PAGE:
When Emil P. Martini Jr.'s new IBM business computer balked at reading punch cards in 1963, he sent a call for help. To his amazement, it was answered by then-IBM Chairman Thomas Watson Jr.
Not only did Watson make sure the bugs in one of IBM's pioneer business computers were quickly worked out, he struck up a lasting relationship with Martini and his wholesale pharmaceutical business in Bergen County, N.J.
Working together, Martini and Watson developed an automated accounting and inventory system, custom-designed for the needs of drug distributors.
Today, Bergen Brunswig Corp. spends more than $350,000 a month to lease IBM computer hardware. With the help of advanced computer technology, Bergen Brunswig has helped transform the way that pharmaceutical products, from antibiotics to pregnancy test kits, get from their manufacturers to the pharmacies that dispense them.
By providing extensive distribution networks and technological support, such as computer-assisted ordering, wholesalers such as Orange County-based Bergen Brunswig have become increasingly popular with both drug makers and drug sellers.
Bigger Firm Acquired in '69
As a result, the proportion of drugs sold through distributors has increased by more than 50% in less than 15 years.
In 1969, the Bergen Drug Co., founded by Emil Martini Sr. in 1947, acquired the much larger Brunswig Drug Co., an enterprise started by French emigrant pharmacist Lucien Brunswig in Los Angeles in 1888. At the time of the merger, the combined companies posted $180 million in annual sales and claimed about 5% of the wholesale drug market.
Bergen Brunswig, which moved its headquarters to Orange in 1985, now reports annual sales of $3.4 billion. Most of that--$2.8 billion--is generated by the company's wholesale drug business, which has captured about 16% of the national market. The company is also the nation's largest distributor of videotaped movies.
Martini, the company's chairman and chief executive officer, said Bergen Brunswig is striving for an even bigger slice of the national drug distribution market, which is expected to burgeon with the introduction of new products and the aging of the baby boom generation.
Robert Martini, Emil's younger brother and the company's president and chief operating officer, sees tremendous growth opportunities in the years ahead. "We have the opportunity to more than triple our business between now and the year 2000," he said.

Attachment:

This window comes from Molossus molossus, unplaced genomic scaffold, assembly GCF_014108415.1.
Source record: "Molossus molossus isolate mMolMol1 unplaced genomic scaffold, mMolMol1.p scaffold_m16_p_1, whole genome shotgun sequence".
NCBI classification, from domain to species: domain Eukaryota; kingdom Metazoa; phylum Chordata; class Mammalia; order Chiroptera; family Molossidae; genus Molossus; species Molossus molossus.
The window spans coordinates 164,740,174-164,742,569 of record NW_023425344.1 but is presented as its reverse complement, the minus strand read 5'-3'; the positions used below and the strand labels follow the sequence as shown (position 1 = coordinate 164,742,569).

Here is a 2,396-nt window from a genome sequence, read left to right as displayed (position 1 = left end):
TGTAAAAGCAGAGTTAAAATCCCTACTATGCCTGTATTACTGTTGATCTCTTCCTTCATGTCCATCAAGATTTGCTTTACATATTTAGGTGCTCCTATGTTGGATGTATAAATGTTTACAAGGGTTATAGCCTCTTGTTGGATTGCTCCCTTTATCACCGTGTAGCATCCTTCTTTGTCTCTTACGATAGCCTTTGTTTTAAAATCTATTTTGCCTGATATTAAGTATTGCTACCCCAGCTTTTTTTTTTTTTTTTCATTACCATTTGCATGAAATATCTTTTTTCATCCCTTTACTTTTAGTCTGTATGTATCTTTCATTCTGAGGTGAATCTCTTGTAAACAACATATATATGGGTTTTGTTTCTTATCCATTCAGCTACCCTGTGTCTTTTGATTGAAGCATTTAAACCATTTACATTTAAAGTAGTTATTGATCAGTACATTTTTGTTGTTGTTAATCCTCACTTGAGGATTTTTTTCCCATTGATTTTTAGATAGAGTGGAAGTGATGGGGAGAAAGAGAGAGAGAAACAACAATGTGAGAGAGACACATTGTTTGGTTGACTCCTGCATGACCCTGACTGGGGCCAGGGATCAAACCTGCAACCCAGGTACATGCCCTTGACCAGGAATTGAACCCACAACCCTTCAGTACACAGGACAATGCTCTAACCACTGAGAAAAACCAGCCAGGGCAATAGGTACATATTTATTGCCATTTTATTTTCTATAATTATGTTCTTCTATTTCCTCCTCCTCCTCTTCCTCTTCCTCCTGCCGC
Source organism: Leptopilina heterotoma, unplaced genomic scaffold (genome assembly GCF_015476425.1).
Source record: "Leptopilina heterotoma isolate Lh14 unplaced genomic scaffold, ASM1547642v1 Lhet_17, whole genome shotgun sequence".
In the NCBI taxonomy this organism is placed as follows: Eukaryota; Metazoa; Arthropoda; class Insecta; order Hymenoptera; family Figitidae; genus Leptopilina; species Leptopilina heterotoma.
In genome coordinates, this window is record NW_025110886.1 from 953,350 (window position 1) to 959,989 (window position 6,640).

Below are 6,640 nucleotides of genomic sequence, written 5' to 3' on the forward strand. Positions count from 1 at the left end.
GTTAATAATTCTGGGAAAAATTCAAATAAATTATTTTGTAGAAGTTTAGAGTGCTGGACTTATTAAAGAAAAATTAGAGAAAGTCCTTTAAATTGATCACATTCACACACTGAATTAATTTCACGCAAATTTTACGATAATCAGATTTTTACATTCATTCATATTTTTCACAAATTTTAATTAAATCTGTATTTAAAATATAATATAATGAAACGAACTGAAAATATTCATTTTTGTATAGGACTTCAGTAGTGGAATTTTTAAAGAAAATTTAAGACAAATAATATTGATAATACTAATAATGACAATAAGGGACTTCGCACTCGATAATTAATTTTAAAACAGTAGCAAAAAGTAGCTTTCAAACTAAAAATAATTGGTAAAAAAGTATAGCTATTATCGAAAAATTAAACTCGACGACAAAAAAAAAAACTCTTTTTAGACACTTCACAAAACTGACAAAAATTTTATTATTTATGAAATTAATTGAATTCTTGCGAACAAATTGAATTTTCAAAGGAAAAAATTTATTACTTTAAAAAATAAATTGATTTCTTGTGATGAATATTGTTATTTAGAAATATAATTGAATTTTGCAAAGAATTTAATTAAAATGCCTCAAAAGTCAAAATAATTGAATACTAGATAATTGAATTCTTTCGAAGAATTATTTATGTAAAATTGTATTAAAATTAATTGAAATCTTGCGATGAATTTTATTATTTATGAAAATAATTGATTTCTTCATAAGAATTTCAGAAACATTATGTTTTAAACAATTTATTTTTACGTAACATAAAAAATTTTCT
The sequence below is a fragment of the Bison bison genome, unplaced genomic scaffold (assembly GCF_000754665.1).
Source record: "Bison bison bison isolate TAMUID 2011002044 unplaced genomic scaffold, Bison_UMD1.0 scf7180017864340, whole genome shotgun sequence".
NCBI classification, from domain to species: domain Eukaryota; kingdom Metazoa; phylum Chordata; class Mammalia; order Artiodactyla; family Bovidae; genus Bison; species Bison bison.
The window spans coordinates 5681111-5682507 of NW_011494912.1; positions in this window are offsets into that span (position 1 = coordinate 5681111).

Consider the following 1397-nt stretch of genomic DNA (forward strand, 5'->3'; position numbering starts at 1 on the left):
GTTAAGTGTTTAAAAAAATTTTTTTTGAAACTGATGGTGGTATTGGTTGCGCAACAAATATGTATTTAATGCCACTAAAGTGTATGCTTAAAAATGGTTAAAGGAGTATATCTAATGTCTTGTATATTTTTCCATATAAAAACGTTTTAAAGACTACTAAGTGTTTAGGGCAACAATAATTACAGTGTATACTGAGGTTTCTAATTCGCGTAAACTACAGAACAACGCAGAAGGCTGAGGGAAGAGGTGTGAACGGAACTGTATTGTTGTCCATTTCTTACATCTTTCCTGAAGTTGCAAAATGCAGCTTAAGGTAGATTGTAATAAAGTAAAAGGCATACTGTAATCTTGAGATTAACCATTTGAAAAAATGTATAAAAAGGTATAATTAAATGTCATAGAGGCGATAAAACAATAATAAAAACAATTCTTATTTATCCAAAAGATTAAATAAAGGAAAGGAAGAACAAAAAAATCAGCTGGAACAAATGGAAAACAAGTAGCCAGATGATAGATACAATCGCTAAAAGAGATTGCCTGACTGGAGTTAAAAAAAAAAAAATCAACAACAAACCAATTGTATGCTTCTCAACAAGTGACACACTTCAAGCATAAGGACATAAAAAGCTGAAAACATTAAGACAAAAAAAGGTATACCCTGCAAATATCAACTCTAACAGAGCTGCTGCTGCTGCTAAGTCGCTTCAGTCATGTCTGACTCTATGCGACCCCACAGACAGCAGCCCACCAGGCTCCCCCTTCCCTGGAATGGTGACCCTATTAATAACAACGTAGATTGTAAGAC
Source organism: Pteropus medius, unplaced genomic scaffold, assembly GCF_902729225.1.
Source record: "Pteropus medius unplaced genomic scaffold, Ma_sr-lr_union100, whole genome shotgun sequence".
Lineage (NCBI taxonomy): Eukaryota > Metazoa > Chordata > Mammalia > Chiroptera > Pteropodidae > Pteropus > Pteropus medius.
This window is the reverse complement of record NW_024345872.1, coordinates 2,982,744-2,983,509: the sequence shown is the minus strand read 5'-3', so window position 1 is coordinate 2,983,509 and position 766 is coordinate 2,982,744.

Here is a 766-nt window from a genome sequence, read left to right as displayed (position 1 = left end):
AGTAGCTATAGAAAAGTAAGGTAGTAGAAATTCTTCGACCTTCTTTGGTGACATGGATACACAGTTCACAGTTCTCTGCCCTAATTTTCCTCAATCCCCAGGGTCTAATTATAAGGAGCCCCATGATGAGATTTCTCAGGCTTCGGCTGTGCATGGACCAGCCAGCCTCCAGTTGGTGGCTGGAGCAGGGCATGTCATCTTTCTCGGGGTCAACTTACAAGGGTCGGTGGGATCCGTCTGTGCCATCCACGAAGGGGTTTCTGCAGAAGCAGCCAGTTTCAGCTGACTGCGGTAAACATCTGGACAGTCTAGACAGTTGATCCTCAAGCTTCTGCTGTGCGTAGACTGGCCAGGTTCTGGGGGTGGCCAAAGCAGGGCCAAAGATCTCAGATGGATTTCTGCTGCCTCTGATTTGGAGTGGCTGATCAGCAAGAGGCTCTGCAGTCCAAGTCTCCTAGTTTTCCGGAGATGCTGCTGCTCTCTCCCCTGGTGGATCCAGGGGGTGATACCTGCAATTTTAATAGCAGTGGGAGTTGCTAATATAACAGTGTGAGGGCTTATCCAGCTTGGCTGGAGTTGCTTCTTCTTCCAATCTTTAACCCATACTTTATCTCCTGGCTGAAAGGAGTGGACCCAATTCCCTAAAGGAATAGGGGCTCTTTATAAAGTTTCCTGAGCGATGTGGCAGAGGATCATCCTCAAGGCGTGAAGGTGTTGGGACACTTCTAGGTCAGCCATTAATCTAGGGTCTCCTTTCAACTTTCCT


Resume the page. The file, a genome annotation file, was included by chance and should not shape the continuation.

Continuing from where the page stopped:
Bergen Brunswig officials said the company has no immediate plans to acquire smaller firms, but they do not rule out acquisitions. Industry analysts point out that the company will have $40 million available for expansion plans or a buyback of stock in January after completion of the recently announced sale of its hospital supply division.
Although Bergen Brunswig owes most of its success to the wholesale drug business where it started, it has ventured into other areas over the years--with varying results.
John T. Fay Jr., Bergen Brunswig's director of corporate affairs, recalled that the company once started a vitamin-manufacturing operation but gave up when it failed to gain a sufficient foothold in the market.
In 1982, the company acquired Commtron, a Des Moines distributor of consumer electronics. The plan, Fay said, was to offer a line of digital watches, hand-held computers and other electronic items for sale in pharmacies.
By sheer "serendipity," Fay said, the acquisition coincided with a national boom in the home video market. Commtron, which in 1982 had only a fledgling wholesale video business, quickly became the nation's largest distributor of videotaped movies, sold principally through video specialty stores.
Because of the video craze, Commtron's sales exploded to $442 million from $45 million in just four years.
Last year, however, Commtron's growth tapered off abruptly. During the fiscal year ended Aug. 31, the subsidiary's operating earnings declined 59% to $5.5 million from $13.4 million. But George E. Reinhardt Jr., Bergen Brunswig's chief financial officer, said the future looks bright for Commtron because of an expected increase this year in the number of video movie releases and the anticipated introduction of new electronic consumer products.
Same Basic Strategies
Although its home video and pharmaceutical operations may seem poles apart, Bergen Brunswig's corporate officers point out that both are engaged in the distribution business and can benefit from the same basic automation strategies.
Not all of Bergen Brunswig's diversification moves have been lasting. The company recently agreed to sell its medical supply subsidiary, which supplies hospitals with such items as needles and catheters, to a group of private investors, including the subsidiary's top management.
Bergen Brunswig officers said the return on investment in the hospital supply business has been severely eroded by price competition among wholesalers and cost containment policies enforced by government and private insurance carriers.